THE late Seamus Brennan frequently used to say that, with 47 Dail seats up for grabs, Dublin was "the cockpit of any Government".
Labour Party leader Eamon Gilmore is best-positioned to profit from Fianna Fail's predicted demise in the capital.
Bertie Ahern was highly successful in the capital in general elections, with Fianna Fail winning 21 seats in Dublin in 1997, 21 in 2002 and 19 in 2007.
But his party is now in danger of seeing the trend in the local elections repeated in the General Election.
At local level, Fianna Fail's vote share was cut in half between 1999 and 2009 and the number of councillors is now a quarter of what it was back then. Down to just six seats out of 52 in Dublin city, Fianna Fail has only one councillor south of the River Liffey.
After losing its MEP and dropping to such rock-bottom levels, Fianna Fail TDs openly admit a wipeout in Dublin is all too possible. Doomsday reports of polls suggesting just three seats in Dublin still linger.
By contrast, Labour's local election results in the capital would indicate the party is poised to make substantial gains.
Party strategists say it is no accident Labour is the biggest party at a local level in Dublin.
The growth of Sinn Fein gave the party a much-needed jolt and it responded by increasing its organisational efforts.
The abolition of the dual mandate -- which banned TDs from sitting as councillors -- also created space for figures to emerge in constituencies.
Whatever about Labour being a nationwide force, Mr Gilmore needs to take a real shot at doubling his seat numbers in Dublin. It means winning two seats in a large number of constituencies.
The Labour leader won the battle to convince his established TDs they had to have a running mate and make a bid to get them elected.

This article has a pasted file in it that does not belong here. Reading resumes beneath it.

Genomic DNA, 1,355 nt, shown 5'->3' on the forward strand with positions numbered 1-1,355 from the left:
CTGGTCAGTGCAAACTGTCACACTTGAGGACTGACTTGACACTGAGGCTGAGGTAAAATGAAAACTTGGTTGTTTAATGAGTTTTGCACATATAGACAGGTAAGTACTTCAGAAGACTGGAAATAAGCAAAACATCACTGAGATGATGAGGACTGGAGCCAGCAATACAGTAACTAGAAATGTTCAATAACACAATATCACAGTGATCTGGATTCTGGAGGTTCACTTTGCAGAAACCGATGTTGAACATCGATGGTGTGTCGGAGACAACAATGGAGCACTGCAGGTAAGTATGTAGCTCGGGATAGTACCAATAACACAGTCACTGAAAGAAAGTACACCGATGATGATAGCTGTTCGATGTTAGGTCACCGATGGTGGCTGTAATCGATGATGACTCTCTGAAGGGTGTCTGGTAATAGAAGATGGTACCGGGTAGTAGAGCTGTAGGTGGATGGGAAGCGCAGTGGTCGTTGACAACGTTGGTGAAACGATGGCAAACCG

But there are doubts over the selection of some of the candidates -- with suggestions the incumbents had too strong a say in picking running mates.
Moreover, there is a sense the existing TDs won't be threatened with being taken out by their party colleagues.
"The sitting TDs have decided across the board who their running mate is going to be. The party is allowing TDs elected in 1992 to control their own patches. We have decided to play it safe and not take any risks.
"The new Government is going to take hits and I don't think we're going to have the types of new TDs who can withstand that pressure if they are obsessed with local issues. We'll end up with a load of Mattie McGraths constantly watching their seats," a party councillor said.
Unlike the rent-a-candidate strategy in the west of Ireland, Labour has no shortage of councillors to choose from in Dublin.
The questions about candidate selection will all be dismissed if the results come off -- but there'll be repercussions if it doesn't work.
"There'd be a lot of annoyance about the candidate selection. Things like that could come to the fore after the election," a candidate said.
Eyebrows were raised about Ivana Bacik being run out of Dublin South East, Andrew Montague not even being put forward for selection in Dublin North West and Rebecca Moynihan's defeat at convention in Dublin South Central.
The failure to select Ms Moynihan was the most bizarre decision of all. She was one of the "Gilmore Girls", the new crop of female candidates who won seats in the 2009 local elections.
Instead of running a young, female candidate, the party has got a member of a dynasty and two veterans on its all-male, three-candidate line-up in the constituency.
The Gilmore gale doesn't feel too fresh in the south inner city.
Still the existence of first-time general election candidates like Aodhan O Riordain, Aine Clancy, John Lyons and Patrick Nulty means there is some young blood in the fray for a party badly in need of rejuvenation.
Elsewhere though, the age profile is not showing signs of improvement.
The latest opinion polls showing Fine Gael well ahead of Labour nationally and catching their would-be coalition parties in the capital will lessen the credibility of the calls of 'Gilmore for Taoiseach'.
Mr Gilmore's Dublin base and the strength of the organisation ought to count for something though, meaning the party is optimistic of major gains.
"Certainly there is a small fear we could have peaked. But on the big day, Dublin could be very good," a councillor said.